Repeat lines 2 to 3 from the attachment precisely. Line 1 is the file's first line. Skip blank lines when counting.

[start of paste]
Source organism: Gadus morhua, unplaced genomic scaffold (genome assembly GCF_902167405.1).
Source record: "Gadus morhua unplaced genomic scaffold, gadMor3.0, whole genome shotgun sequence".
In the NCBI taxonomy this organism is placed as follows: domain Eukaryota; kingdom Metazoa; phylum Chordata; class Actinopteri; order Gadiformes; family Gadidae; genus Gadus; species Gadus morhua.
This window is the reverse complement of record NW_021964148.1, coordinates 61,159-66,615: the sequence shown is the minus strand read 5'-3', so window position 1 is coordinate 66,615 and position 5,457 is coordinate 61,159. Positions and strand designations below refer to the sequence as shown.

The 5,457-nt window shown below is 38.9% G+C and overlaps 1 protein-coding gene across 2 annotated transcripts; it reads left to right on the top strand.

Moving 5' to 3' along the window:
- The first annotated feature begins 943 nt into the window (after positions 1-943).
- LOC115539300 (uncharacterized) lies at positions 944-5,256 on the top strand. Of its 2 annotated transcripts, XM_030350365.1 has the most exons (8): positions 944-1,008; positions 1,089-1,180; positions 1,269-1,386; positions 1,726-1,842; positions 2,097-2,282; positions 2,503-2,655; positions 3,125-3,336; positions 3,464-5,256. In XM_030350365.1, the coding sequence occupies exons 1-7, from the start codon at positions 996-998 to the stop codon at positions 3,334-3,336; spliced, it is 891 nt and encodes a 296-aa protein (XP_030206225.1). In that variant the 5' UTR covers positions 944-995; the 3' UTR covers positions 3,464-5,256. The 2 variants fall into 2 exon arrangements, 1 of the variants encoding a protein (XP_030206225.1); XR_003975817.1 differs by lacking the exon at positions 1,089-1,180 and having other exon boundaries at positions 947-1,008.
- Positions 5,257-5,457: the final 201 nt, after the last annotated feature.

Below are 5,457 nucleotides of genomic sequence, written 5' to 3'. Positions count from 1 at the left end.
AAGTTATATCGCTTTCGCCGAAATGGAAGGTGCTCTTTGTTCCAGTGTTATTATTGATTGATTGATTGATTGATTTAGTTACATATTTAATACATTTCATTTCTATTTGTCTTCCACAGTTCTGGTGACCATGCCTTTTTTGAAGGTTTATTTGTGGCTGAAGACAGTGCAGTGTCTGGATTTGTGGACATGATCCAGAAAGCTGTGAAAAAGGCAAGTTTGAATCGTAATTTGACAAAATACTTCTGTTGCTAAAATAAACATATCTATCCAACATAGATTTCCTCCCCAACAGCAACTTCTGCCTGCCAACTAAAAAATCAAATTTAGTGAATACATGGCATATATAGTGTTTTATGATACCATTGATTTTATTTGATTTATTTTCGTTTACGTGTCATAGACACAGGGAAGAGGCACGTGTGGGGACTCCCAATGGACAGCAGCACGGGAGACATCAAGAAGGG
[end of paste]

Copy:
Source record: "Gadus morhua unplaced genomic scaffold, gadMor3.0, whole genome shotgun sequence".
In the NCBI taxonomy this organism is placed as follows: domain Eukaryota; kingdom Metazoa; phylum Chordata; class Actinopteri; order Gadiformes; family Gadidae; genus Gadus; species Gadus morhua.